On 23 March 2020, the UK Supreme Court (UKSC) published the following update concerning time limits and extensions of time during the COVID-19 outbreak:
– Time limits in UKSC and Judicial Committee of the Privy Council cases will be applied flexibly, and parties should avoid unnecessary disputes over procedural matters in accordance with the ‘overriding objective’ of the Civil Procedure Rules.
– Parties will not need to make a formal application to the court for an extension of time for any period of less than three weeks. Instead, they should email the court registry with details, copying all other parties. However, if the application relates to a hearing which is listed in the next six weeks, a formal application will be required.
So far, there has been no announcement as to whether the lower courts of England and Wales will take a similarly flexible approach to deadlines. The current guidance from the Law Society of England and Wales is that litigants who are having trouble meeting a pending court deadline will need to make an application to the court in the normal way.
There is some scope in the Civil Procedure Rules for parties to extend time limits by written agreement, without a formal application to the court. However, parties’ ability to extend a time limit by prior written agreement is in most cases capped at 28 days and is subject to the requirement that the proposed extension does not put any hearing date at risk. Parties will need to obtain court approval for any longer extension, although this may be done by consent order.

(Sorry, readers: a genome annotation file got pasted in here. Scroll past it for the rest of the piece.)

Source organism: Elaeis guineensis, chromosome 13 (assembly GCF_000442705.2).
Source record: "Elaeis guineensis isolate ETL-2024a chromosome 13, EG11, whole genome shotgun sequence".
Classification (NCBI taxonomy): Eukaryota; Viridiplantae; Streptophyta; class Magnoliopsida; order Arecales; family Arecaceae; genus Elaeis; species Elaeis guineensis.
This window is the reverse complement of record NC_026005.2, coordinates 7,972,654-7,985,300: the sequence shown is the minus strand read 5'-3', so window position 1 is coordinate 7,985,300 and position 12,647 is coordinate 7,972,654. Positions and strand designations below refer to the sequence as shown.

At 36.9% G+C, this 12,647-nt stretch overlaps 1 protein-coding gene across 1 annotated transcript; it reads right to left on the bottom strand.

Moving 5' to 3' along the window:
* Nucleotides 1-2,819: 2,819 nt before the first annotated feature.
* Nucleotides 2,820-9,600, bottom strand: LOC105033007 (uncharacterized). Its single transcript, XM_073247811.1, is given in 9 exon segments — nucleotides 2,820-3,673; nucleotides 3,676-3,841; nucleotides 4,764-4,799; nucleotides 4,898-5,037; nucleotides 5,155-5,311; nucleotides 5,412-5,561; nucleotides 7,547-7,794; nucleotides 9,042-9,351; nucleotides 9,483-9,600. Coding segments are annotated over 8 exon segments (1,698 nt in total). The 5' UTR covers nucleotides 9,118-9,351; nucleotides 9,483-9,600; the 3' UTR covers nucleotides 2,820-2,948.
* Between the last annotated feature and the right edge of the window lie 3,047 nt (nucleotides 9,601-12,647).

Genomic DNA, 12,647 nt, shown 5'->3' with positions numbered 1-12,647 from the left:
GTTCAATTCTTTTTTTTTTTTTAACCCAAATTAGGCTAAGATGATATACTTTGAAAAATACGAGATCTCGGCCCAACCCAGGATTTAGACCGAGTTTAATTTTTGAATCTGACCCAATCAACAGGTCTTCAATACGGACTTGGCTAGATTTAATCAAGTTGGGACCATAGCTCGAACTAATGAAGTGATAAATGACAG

Some legal practitioners have raised concerns that high numbers of applications to vary time limits could place a further burden on the courts’ resources, at a time when they are already dealing with the significant challenges of the COVID-19 outbreak. It is possible that emergency amendments to the Civil Procedure Rules could be made over the coming days to address this.
In the meantime, some parties may want to consider making a pre-emptive application asking the court to exercise its case management powers to give greater flexibility. One such order is reported to have been made last week inO’Driscoll -v- F.I.V.E Bianchi S.P.A. The High Court granted the claimant’s request for permission for the parties to agree extensions of time for up to 56 days, without further order from the court. However, an order of this kind is unlikely to be appropriate in all cases, especially if it would jeopardise an existing hearing date.
Finally, parties who refuse reasonable requests for time extensions may potentially face sanctions including costs penalties. Given the widespread disruption caused to businesses and individuals as a result of COVID-19, it will be particularly important at the present time to give careful consideration to any extension request by an opponent.